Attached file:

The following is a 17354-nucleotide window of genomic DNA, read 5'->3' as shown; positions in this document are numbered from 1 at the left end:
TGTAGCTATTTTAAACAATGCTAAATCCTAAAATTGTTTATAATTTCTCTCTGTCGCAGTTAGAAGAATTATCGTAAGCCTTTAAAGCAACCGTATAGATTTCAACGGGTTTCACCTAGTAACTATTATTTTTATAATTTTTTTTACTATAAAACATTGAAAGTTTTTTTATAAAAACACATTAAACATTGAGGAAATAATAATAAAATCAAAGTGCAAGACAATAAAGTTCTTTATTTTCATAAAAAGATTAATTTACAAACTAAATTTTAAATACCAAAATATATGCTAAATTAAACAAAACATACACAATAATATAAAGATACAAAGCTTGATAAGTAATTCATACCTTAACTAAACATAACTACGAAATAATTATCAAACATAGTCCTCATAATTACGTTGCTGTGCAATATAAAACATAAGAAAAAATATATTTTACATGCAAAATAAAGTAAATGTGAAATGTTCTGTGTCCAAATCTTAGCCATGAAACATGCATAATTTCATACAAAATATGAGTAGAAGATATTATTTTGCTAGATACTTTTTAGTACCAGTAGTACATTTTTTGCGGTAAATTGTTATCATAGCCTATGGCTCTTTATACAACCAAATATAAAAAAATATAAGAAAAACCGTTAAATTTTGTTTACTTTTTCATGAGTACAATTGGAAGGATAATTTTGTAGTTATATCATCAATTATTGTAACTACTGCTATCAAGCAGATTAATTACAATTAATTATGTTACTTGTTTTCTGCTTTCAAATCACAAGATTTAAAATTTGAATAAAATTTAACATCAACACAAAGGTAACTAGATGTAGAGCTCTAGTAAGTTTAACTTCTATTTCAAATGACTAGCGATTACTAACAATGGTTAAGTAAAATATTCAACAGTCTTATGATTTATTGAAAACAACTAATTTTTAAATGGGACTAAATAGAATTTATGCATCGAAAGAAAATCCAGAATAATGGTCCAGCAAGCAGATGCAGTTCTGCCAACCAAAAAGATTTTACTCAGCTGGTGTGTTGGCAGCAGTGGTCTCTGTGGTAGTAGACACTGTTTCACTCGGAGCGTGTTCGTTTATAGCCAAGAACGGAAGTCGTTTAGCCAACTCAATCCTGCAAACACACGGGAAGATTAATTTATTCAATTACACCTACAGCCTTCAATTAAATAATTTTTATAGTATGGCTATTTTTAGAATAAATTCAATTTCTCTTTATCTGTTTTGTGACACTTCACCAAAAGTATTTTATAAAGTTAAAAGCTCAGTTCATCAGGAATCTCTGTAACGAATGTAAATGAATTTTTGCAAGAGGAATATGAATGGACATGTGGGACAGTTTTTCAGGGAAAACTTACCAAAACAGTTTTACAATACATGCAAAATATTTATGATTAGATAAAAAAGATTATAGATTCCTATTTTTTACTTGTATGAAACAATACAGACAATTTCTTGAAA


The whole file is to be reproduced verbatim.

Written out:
The following is a 17354-nucleotide window of genomic DNA, read 5'->3' as shown; positions in this document are numbered from 1 at the left end:
TGTAGCTATTTTAAACAATGCTAAATCCTAAAATTGTTTATAATTTCTCTCTGTCGCAGTTAGAAGAATTATCGTAAGCCTTTAAAGCAACCGTATAGATTTCAACGGGTTTCACCTAGTAACTATTATTTTTATAATTTTTTTTACTATAAAACATTGAAAGTTTTTTTATAAAAACACATTAAACATTGAGGAAATAATAATAAAATCAAAGTGCAAGACAATAAAGTTCTTTATTTTCATAAAAAGATTAATTTACAAACTAAATTTTAAATACCAAAATATATGCTAAATTAAACAAAACATACACAATAATATAAAGATACAAAGCTTGATAAGTAATTCATACCTTAACTAAACATAACTACGAAATAATTATCAAACATAGTCCTCATAATTACGTTGCTGTGCAATATAAAACATAAGAAAAAATATATTTTACATGCAAAATAAAGTAAATGTGAAATGTTCTGTGTCCAAATCTTAGCCATGAAACATGCATAATTTCATACAAAATATGAGTAGAAGATATTATTTTGCTAGATACTTTTTAGTACCAGTAGTACATTTTTTGCGGTAAATTGTTATCATAGCCTATGGCTCTTTATACAACCAAATATAAAAAAATATAAGAAAAACCGTTAAATTTTGTTTACTTTTTCATGAGTACAATTGGAAGGATAATTTTGTAGTTATATCATCAATTATTGTAACTACTGCTATCAAGCAGATTAATTACAATTAATTATGTTACTTGTTTTCTGCTTTCAAATCACAAGATTTAAAATTTGAATAAAATTTAACATCAACACAAAGGTAACTAGATGTAGAGCTCTAGTAAGTTTAACTTCTATTTCAAATGACTAGCGATTACTAACAATGGTTAAGTAAAATATTCAACAGTCTTATGATTTATTGAAAACAACTAATTTTTAAATGGGACTAAATAGAATTTATGCATCGAAAGAAAATCCAGAATAATGGTCCAGCAAGCAGATGCAGTTCTGCCAACCAAAAAGATTTTACTCAGCTGGTGTGTTGGCAGCAGTGGTCTCTGTGGTAGTAGACACTGTTTCACTCGGAGCGTGTTCGTTTATAGCCAAGAACGGAAGTCGTTTAGCCAACTCAATCCTGCAAACACACGGGAAGATTAATTTATTCAATTACACCTACAGCCTTCAATTAAATAATTTTTATAGTATGGCTATTTTTAGAATAAATTCAATTTCTCTTTATCTGTTTTGTGACACTTCACCAAAAGTATTTTATAAAGTTAAAAGCTCAGTTCATCAGGAATCTCTGTAACGAATGTAAATGAATTTTTGCAAGAGGAATATGAATGGACATGTGGGACAGTTTTTCAGGGAAAACTTACCAAAACAGTTTTACAATACATGCAAAATATTTATGATTAGATAAAAAAGATTATAGATTCCTATTTTTTACTTGTATGAAACAATACAGACAATTTCTTGAAA